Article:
Cynthia Barmor (l) & Jackie Klein, Co-Chairs ESRA Modiin
Excerpt from article (translated into English) published in Yediot Modiin, Erev Rosh Hashanah 5772 (Sept 2011).
OUR PEOPLE OF THE YEAR
They devote their time on behalf of society, the community and the environment and influence us in many areas; in anticipation of the New Year, Yediot Modiin presents: the Local Heroes
Cynthia Barmor and Jackie Klein volunteer on behalf of new immigrants. The ESRA association in Modiin which they head, opened a bookshop this year where sales benefit an after-school center for children at risk.
Cynthia Barmor, 63, is married, the mother of three and grandmother of ten. She is English editor at Schneider Hospital, and co-chair of ESRA Modiin.
Jackie Klein, 68, is married, mother of two and grandmother of five. She works as an independent, and co-chair of ESRA Modiin.
Reason for the Decision: The idea is surprising. To take new immigrants and absorb them into Israeli society through volunteering sounds like a recipe where everyone wins. ESRA Modiin, headed by Cynthia and Jackie, opened a special bookshop this year where secondhand English and Hebrew books are sold, and the proceeds benefit a care center for children at risk. Handcrafts made by Ethiopian women immigrants from all over the country are also sold in the shop, providing the women with income. In addition to fundraising, tens of volunteers assist students in the city with their English studies, conduct an English Story Hour in the mall, operate a pet corner in the Yahad-Gvanim schools, and welcome with open arms every new immigrant who arrives in Modiin. This was an especially exciting year for Cynthia and Jackie, with more than 100 volunteers, thousands of customers, and conversations in English and Hebrew. A year of beautiful bridging that is growing in the city.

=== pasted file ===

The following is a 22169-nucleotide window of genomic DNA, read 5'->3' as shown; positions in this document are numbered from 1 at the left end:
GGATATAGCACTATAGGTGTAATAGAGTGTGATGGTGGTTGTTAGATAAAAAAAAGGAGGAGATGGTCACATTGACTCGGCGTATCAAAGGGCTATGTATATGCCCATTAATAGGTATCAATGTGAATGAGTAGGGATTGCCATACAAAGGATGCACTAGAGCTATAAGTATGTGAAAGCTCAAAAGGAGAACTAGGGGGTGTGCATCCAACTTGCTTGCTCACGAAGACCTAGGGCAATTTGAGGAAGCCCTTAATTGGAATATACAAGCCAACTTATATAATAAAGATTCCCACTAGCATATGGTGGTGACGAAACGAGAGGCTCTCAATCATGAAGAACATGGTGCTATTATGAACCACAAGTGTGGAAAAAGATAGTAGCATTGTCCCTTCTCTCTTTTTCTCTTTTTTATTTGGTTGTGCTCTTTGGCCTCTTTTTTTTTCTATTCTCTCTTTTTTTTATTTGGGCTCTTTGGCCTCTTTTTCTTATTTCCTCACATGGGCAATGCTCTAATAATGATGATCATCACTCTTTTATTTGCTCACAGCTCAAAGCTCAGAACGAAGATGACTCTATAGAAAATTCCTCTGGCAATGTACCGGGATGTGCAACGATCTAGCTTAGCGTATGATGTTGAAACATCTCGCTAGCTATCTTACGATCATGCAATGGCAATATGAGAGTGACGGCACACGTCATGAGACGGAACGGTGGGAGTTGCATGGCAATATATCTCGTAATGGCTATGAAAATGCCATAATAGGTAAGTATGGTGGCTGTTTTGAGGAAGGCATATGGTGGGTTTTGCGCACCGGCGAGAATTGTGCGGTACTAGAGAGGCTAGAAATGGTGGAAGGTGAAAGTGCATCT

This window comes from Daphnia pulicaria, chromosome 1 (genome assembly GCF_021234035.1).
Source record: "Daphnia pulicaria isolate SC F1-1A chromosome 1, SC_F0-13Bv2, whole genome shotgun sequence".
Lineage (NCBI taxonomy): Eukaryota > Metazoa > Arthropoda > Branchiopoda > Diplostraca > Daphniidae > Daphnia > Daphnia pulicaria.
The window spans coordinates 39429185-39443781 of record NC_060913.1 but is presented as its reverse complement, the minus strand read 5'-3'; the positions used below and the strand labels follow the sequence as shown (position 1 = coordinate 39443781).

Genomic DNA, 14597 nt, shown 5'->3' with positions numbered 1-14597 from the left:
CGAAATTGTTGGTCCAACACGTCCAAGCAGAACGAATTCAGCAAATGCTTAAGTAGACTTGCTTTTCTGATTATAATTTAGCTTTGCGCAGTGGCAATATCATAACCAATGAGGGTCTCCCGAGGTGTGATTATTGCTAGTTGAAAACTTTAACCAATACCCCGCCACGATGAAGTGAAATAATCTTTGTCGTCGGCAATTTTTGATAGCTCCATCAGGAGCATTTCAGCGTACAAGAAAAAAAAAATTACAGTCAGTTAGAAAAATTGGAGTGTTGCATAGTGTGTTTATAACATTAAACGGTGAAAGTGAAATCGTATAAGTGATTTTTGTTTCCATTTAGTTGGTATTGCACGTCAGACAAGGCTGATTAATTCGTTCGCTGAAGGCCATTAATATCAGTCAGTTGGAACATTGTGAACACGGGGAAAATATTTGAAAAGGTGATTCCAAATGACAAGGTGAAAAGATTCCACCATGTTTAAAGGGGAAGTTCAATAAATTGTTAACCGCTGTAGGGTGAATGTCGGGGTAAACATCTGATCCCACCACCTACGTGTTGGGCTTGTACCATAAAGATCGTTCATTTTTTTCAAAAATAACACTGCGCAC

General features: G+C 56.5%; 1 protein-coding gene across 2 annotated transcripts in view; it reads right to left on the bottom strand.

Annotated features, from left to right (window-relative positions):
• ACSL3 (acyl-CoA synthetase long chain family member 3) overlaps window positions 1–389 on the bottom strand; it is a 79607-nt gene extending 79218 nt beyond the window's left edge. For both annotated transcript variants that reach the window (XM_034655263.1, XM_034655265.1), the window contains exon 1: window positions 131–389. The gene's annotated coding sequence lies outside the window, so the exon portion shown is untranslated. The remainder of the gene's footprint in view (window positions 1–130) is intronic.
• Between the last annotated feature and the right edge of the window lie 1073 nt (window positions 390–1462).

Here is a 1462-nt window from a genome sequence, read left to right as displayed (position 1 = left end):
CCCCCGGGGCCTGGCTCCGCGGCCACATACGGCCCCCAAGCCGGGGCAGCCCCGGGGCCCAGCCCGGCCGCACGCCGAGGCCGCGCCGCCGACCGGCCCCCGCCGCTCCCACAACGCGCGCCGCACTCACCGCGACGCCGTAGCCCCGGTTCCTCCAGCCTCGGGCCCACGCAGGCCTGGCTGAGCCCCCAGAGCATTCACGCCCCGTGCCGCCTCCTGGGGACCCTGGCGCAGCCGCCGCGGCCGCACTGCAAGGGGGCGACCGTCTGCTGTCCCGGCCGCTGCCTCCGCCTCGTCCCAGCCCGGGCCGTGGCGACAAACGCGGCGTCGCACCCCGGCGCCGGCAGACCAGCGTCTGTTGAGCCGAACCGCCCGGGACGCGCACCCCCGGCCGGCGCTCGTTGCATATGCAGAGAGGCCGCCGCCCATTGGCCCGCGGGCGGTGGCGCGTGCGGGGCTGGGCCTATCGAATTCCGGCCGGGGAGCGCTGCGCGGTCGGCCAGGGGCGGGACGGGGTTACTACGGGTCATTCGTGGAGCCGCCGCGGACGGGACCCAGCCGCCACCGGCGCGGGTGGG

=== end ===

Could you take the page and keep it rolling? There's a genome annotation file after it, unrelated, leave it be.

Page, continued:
In order to be an idealist, you need to fulfill two things:
“I believe that you need the spirit of volunteering within you and this rewards you immensely,” says Cynthia. “That is my joy. Volunteering fulfills me as a person. It means that I do not live in a vacuum and when I work on behalf of the community, I acknowledge how grateful I am for all that I have received.”
Says Jackie: “I love Israel. When I arrived here it was very difficult for me to find the words and to learn Hebrew. I was afraid that I would not be able to contribute and integrate into the society without language, yet I found a way to give to the State and especially the Modiin community. To be a part of what is happening here and to contribute, that is the beauty of Israel.”
"Shana Tova: I hope that our activities will multiply so that we can contribute even more to the benefit of those in need,” Cynthia wishes. Jackie adds: “Peace to Israel, what more can we ask for?”
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